On the Road Again: St. Marys

By James Fallows

For the next few days we'll be reporting from St. Marys, a tiny town in the coastal marshland of farthest-south Georgia. Immediately to the east is Cumberland Island, now a National Seashore and once the site of Carnegie family vacation mansions. Immediately to the south is the St. Marys River, which is the border with Florida. To the west is the Okefenokee Swamp, plus the woodlands that have fed Georgia's paper- and plywood-making industries. And just north of downtown is the home base for a significant portion of America's nuclear-submarine fleet, which has transformed everything about life in this town.

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When my wife and I were 20 years old, we were (with my 18-year-old sister and other teammates, all under the auspices of Ralph Nader) part of a project in St. Marys that led eventually to the revelation of murder plots, prolonged federal trials, and the overturning of what had been had been an incredibly corrupt and incestuous local political-commercial order. More about that soon. 

We've come back to see the results of the jolts up and down for this town in all the intervening decades. As a first installment, a few snapshots of the Mardi Gras festival in this town of 25,000 people, and the trip there.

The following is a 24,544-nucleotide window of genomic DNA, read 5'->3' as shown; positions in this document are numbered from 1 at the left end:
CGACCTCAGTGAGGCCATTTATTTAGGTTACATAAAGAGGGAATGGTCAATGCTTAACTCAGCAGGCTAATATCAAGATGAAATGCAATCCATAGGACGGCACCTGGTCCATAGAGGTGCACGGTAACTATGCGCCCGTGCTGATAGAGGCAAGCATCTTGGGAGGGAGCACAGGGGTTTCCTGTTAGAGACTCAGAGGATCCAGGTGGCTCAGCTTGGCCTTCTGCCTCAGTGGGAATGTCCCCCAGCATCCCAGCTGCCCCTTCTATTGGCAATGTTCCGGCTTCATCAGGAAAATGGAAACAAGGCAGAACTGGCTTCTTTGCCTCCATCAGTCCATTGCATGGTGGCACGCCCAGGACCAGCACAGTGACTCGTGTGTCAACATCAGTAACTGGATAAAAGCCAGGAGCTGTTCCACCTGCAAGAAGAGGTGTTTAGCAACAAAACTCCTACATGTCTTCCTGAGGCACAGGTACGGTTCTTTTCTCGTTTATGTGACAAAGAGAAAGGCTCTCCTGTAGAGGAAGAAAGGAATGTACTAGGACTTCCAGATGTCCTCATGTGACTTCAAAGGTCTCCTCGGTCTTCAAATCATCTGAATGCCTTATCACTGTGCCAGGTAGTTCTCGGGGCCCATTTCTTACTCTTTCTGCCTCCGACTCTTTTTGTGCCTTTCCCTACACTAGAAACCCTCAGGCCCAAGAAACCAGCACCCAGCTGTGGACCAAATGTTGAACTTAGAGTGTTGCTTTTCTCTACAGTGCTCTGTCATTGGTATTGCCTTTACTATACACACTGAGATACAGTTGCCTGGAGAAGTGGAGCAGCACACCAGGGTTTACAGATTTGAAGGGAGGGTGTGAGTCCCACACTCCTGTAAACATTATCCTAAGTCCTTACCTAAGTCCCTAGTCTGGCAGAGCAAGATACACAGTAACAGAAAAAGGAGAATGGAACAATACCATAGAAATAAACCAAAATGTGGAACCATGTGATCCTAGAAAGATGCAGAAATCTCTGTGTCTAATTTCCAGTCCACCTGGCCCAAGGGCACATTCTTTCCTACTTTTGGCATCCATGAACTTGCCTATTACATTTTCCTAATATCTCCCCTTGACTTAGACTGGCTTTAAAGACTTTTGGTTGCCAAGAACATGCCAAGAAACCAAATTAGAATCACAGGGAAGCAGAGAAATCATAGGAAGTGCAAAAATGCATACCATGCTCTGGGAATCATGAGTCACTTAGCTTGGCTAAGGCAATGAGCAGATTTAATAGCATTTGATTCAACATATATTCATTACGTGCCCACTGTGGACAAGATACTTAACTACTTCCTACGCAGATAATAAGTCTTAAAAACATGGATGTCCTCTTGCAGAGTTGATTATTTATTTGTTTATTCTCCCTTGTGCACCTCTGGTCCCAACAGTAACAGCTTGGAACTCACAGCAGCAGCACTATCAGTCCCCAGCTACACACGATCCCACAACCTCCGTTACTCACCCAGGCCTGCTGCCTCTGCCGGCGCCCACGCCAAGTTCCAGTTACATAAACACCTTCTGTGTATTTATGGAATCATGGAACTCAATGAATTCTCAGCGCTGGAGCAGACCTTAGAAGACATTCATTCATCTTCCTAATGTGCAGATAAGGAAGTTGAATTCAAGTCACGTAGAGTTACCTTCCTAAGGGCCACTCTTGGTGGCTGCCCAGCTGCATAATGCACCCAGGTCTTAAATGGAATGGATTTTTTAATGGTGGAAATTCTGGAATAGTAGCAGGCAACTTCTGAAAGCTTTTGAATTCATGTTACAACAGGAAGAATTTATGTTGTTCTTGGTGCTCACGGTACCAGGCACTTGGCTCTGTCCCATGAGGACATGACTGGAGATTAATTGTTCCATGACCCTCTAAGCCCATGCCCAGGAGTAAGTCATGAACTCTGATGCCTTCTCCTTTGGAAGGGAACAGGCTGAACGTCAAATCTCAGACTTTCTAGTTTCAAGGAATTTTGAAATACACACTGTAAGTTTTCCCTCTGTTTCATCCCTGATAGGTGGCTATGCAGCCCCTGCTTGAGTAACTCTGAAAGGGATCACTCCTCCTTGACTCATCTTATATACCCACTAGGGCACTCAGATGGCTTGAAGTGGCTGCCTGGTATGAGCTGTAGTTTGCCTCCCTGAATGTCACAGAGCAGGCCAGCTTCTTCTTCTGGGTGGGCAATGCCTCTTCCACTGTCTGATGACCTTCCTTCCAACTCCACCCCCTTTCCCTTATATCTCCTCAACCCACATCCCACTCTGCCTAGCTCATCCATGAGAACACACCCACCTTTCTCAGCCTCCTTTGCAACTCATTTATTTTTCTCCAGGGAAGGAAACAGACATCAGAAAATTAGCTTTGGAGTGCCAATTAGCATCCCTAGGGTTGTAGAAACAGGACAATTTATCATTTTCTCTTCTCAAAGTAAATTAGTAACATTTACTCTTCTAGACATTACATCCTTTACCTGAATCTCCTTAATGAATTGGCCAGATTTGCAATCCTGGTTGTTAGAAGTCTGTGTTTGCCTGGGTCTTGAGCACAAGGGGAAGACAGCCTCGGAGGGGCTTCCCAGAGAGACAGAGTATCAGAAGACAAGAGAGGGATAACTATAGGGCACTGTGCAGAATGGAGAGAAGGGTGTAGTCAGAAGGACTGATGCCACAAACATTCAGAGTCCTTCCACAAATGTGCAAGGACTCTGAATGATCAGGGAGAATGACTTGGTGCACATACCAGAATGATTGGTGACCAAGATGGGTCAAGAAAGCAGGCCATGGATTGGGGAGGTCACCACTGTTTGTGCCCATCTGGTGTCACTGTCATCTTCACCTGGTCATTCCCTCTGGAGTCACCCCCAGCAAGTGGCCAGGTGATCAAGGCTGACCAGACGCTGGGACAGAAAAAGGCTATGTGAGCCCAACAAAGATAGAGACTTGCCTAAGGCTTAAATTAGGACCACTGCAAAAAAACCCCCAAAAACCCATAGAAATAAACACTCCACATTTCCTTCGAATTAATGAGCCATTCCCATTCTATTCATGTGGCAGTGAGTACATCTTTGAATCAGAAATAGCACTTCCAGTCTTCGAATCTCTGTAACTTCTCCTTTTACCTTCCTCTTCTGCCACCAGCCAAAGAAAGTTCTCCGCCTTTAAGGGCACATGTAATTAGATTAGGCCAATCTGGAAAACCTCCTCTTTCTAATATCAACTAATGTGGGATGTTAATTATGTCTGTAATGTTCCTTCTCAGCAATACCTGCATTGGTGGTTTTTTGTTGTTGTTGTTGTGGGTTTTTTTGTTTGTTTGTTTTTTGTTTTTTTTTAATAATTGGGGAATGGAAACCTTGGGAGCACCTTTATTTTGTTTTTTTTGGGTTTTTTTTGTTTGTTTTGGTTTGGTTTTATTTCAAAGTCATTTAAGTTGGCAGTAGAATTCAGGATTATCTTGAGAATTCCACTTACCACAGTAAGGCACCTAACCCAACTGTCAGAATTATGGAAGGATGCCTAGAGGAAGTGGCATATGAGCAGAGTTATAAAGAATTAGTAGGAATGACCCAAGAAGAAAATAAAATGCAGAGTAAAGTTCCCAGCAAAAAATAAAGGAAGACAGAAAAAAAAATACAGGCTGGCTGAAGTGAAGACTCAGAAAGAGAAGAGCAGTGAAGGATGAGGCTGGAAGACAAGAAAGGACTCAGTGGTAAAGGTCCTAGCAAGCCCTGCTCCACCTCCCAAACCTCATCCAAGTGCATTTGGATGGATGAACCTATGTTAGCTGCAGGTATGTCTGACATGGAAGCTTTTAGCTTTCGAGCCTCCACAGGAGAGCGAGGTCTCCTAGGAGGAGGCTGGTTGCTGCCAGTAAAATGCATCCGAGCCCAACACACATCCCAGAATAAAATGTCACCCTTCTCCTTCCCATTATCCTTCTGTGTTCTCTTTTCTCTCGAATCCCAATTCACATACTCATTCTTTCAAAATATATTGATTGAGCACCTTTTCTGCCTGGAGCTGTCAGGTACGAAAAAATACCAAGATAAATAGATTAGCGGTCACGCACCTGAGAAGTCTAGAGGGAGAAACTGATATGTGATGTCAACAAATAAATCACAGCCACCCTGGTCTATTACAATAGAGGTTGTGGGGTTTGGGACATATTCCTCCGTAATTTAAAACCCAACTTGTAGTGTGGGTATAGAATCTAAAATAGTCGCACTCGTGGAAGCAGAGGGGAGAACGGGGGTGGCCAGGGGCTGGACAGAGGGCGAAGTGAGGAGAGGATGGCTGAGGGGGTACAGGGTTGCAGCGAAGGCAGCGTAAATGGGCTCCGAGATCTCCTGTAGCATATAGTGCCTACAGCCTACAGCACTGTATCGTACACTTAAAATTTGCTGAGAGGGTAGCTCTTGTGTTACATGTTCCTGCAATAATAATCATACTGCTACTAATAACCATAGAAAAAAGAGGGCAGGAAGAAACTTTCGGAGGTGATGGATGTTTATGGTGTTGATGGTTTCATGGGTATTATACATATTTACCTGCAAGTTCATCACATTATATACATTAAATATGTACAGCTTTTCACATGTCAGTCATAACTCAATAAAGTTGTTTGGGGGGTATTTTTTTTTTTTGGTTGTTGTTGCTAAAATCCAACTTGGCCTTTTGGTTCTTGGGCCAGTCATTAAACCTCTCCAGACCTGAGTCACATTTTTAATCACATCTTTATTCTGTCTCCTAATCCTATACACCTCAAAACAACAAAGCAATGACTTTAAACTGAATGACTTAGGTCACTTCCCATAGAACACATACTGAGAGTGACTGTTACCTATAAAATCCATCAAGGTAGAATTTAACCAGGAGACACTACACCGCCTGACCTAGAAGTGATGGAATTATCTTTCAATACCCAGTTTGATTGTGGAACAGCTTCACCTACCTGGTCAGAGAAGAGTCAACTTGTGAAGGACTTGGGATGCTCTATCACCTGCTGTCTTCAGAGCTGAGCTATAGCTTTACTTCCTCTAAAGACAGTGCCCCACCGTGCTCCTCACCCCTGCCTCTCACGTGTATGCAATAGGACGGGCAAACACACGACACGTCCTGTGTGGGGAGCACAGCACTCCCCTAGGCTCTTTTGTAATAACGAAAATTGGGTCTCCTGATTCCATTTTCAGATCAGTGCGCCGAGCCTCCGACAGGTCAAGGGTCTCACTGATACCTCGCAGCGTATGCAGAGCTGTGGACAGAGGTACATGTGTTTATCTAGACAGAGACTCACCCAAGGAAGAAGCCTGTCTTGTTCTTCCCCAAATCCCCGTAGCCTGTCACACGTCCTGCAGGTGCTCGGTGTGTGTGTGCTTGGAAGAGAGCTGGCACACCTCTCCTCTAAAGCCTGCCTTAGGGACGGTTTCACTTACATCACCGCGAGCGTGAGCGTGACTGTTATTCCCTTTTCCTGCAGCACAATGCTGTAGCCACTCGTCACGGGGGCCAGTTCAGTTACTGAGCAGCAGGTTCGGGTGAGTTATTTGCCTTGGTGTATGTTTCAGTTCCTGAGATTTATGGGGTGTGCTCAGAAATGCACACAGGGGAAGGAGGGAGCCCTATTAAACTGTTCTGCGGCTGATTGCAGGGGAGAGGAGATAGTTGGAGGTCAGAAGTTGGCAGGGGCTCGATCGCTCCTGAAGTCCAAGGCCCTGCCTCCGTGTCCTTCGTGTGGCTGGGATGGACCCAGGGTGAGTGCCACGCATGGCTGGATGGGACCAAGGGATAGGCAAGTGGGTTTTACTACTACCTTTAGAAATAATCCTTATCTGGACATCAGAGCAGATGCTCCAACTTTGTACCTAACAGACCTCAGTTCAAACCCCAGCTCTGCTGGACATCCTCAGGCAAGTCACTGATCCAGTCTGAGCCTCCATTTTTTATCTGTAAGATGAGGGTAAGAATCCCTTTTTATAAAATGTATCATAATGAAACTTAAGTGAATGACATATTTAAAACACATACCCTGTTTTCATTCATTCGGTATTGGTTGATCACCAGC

Nearing St. Marys, marshland in the foreground, Atlantic Ocean far away, factory in neighboring town in middle distance.

Downtown St. Marys, as we're coming in to land.

While I'm at it, one of several  "controlled burns" we passed (staying upwind) en route, mainly in the Carolinas.

On the ground, the Navy leads today's Mardi Gras parade, in what has become a Navy town.

As the parade announcer said, "they're here -- both of them!"

In fact, there were more. (For the record, in 2012 Mitt Romney beat Barack Obama by 8 points in Georgia as a whole, and by 28 points in Camden County, home of St. Marys.)

Men marching against domestic violence....

... under the slogan that they were "man enough to walk a mile in her shoes."

Contingent from one hair salon.

And from another.

More traditionally.

Trying to restore a downtown.

Putting the Gras in Mardi Gras.

Temperature on departure from Gaithersburg, outside Washington: 15F. By this afternoon in southern Georgia, people were complaining about the "chill" but -- see for yourself. On Sunday it will be in the mid 70s.

Stay warm in the north. (Photos by James and Deborah Fallows.) 

This article available online at:

http://www.theatlantic.com/national/archive/2014/03/on-the-road-again-st-marys/284157/